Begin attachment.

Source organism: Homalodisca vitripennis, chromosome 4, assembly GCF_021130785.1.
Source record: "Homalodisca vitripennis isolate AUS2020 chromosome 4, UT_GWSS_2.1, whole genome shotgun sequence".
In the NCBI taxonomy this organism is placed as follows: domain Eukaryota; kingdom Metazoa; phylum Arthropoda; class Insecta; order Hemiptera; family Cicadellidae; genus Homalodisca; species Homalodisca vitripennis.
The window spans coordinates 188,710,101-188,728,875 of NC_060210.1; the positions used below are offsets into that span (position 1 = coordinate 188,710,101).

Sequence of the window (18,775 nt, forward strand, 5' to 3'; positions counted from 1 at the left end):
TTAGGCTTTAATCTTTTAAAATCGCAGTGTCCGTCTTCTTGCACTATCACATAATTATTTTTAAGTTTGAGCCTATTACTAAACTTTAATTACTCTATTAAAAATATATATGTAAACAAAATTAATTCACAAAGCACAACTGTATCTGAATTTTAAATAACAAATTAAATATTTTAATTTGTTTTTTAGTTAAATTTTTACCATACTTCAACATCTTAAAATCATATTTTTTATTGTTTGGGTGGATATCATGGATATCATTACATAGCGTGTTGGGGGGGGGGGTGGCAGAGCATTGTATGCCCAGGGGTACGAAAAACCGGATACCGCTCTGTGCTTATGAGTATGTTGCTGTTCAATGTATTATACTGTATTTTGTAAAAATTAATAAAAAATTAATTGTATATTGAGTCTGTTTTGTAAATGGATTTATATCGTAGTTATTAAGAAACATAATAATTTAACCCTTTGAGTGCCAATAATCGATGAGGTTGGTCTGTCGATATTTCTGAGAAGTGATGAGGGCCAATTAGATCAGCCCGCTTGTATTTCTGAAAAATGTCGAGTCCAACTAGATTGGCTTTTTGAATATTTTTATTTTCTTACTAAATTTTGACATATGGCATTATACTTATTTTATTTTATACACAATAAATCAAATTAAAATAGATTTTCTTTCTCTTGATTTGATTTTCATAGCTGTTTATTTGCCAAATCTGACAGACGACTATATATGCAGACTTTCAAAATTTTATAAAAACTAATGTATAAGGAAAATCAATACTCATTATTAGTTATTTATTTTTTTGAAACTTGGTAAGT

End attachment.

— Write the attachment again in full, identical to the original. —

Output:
Source organism: Homalodisca vitripennis, chromosome 4, assembly GCF_021130785.1.
Source record: "Homalodisca vitripennis isolate AUS2020 chromosome 4, UT_GWSS_2.1, whole genome shotgun sequence".
In the NCBI taxonomy this organism is placed as follows: domain Eukaryota; kingdom Metazoa; phylum Arthropoda; class Insecta; order Hemiptera; family Cicadellidae; genus Homalodisca; species Homalodisca vitripennis.
The window spans coordinates 188,710,101-188,728,875 of NC_060210.1; the positions used below are offsets into that span (position 1 = coordinate 188,710,101).

Sequence of the window (18,775 nt, forward strand, 5' to 3'; positions counted from 1 at the left end):
TTAGGCTTTAATCTTTTAAAATCGCAGTGTCCGTCTTCTTGCACTATCACATAATTATTTTTAAGTTTGAGCCTATTACTAAACTTTAATTACTCTATTAAAAATATATATGTAAACAAAATTAATTCACAAAGCACAACTGTATCTGAATTTTAAATAACAAATTAAATATTTTAATTTGTTTTTTAGTTAAATTTTTACCATACTTCAACATCTTAAAATCATATTTTTTATTGTTTGGGTGGATATCATGGATATCATTACATAGCGTGTTGGGGGGGGGGGTGGCAGAGCATTGTATGCCCAGGGGTACGAAAAACCGGATACCGCTCTGTGCTTATGAGTATGTTGCTGTTCAATGTATTATACTGTATTTTGTAAAAATTAATAAAAAATTAATTGTATATTGAGTCTGTTTTGTAAATGGATTTATATCGTAGTTATTAAGAAACATAATAATTTAACCCTTTGAGTGCCAATAATCGATGAGGTTGGTCTGTCGATATTTCTGAGAAGTGATGAGGGCCAATTAGATCAGCCCGCTTGTATTTCTGAAAAATGTCGAGTCCAACTAGATTGGCTTTTTGAATATTTTTATTTTCTTACTAAATTTTGACATATGGCATTATACTTATTTTATTTTATACACAATAAATCAAATTAAAATAGATTTTCTTTCTCTTGATTTGATTTTCATAGCTGTTTATTTGCCAAATCTGACAGACGACTATATATGCAGACTTTCAAAATTTTATAAAAACTAATGTATAAGGAAAATCAATACTCATTATTAGTTATTTATTTTTTTGAAACTTGGTAAGT